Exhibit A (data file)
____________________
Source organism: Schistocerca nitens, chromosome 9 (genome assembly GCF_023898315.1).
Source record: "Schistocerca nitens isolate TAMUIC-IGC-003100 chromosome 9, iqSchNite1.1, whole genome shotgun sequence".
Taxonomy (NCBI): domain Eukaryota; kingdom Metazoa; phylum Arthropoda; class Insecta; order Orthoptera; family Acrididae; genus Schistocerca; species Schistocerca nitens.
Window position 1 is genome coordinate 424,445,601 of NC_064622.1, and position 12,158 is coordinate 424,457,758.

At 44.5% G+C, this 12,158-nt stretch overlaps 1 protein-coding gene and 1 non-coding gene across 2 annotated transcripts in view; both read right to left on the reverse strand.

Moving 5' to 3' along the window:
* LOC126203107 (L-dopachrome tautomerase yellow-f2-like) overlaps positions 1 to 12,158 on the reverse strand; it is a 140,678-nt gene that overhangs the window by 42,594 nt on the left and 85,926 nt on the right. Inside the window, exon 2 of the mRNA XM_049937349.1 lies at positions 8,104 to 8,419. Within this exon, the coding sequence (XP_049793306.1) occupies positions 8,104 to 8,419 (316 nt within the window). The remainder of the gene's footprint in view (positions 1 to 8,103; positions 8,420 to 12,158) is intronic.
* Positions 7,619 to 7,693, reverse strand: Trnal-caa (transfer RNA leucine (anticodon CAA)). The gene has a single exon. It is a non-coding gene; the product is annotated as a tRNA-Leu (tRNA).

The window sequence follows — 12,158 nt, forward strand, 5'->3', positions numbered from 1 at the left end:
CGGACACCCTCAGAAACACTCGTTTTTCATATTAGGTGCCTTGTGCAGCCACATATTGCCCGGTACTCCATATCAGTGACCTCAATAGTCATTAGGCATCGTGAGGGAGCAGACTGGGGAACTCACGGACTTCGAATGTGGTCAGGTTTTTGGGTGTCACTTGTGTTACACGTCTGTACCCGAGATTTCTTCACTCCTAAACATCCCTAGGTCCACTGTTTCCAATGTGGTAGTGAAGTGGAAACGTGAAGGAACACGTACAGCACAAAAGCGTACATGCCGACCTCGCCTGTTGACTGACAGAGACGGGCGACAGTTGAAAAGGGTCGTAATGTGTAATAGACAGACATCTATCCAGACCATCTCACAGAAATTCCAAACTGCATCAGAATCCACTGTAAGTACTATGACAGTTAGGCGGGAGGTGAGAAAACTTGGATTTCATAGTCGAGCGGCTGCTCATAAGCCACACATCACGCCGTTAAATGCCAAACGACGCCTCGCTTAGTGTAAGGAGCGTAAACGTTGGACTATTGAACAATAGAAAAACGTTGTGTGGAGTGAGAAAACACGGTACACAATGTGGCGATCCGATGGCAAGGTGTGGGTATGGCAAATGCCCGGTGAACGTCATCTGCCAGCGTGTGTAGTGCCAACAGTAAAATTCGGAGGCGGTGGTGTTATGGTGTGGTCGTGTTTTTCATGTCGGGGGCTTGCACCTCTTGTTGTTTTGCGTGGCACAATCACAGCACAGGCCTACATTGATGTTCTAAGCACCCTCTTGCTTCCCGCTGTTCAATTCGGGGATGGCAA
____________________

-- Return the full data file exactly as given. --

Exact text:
Source organism: Schistocerca nitens, chromosome 9 (genome assembly GCF_023898315.1).
Source record: "Schistocerca nitens isolate TAMUIC-IGC-003100 chromosome 9, iqSchNite1.1, whole genome shotgun sequence".
Taxonomy (NCBI): domain Eukaryota; kingdom Metazoa; phylum Arthropoda; class Insecta; order Orthoptera; family Acrididae; genus Schistocerca; species Schistocerca nitens.
Window position 1 is genome coordinate 424,445,601 of NC_064622.1, and position 12,158 is coordinate 424,457,758.

At 44.5% G+C, this 12,158-nt stretch overlaps 1 protein-coding gene and 1 non-coding gene across 2 annotated transcripts in view; both read right to left on the reverse strand.

Moving 5' to 3' along the window:
* LOC126203107 (L-dopachrome tautomerase yellow-f2-like) overlaps positions 1 to 12,158 on the reverse strand; it is a 140,678-nt gene that overhangs the window by 42,594 nt on the left and 85,926 nt on the right. Inside the window, exon 2 of the mRNA XM_049937349.1 lies at positions 8,104 to 8,419. Within this exon, the coding sequence (XP_049793306.1) occupies positions 8,104 to 8,419 (316 nt within the window). The remainder of the gene's footprint in view (positions 1 to 8,103; positions 8,420 to 12,158) is intronic.
* Positions 7,619 to 7,693, reverse strand: Trnal-caa (transfer RNA leucine (anticodon CAA)). The gene has a single exon. It is a non-coding gene; the product is annotated as a tRNA-Leu (tRNA).

The window sequence follows — 12,158 nt, forward strand, 5'->3', positions numbered from 1 at the left end:
CGGACACCCTCAGAAACACTCGTTTTTCATATTAGGTGCCTTGTGCAGCCACATATTGCCCGGTACTCCATATCAGTGACCTCAATAGTCATTAGGCATCGTGAGGGAGCAGACTGGGGAACTCACGGACTTCGAATGTGGTCAGGTTTTTGGGTGTCACTTGTGTTACACGTCTGTACCCGAGATTTCTTCACTCCTAAACATCCCTAGGTCCACTGTTTCCAATGTGGTAGTGAAGTGGAAACGTGAAGGAACACGTACAGCACAAAAGCGTACATGCCGACCTCGCCTGTTGACTGACAGAGACGGGCGACAGTTGAAAAGGGTCGTAATGTGTAATAGACAGACATCTATCCAGACCATCTCACAGAAATTCCAAACTGCATCAGAATCCACTGTAAGTACTATGACAGTTAGGCGGGAGGTGAGAAAACTTGGATTTCATAGTCGAGCGGCTGCTCATAAGCCACACATCACGCCGTTAAATGCCAAACGACGCCTCGCTTAGTGTAAGGAGCGTAAACGTTGGACTATTGAACAATAGAAAAACGTTGTGTGGAGTGAGAAAACACGGTACACAATGTGGCGATCCGATGGCAAGGTGTGGGTATGGCAAATGCCCGGTGAACGTCATCTGCCAGCGTGTGTAGTGCCAACAGTAAAATTCGGAGGCGGTGGTGTTATGGTGTGGTCGTGTTTTTCATGTCGGGGGCTTGCACCTCTTGTTGTTTTGCGTGGCACAATCACAGCACAGGCCTACATTGATGTTCTAAGCACCCTCTTGCTTCCCGCTGTTCAATTCGGGGATGGCAA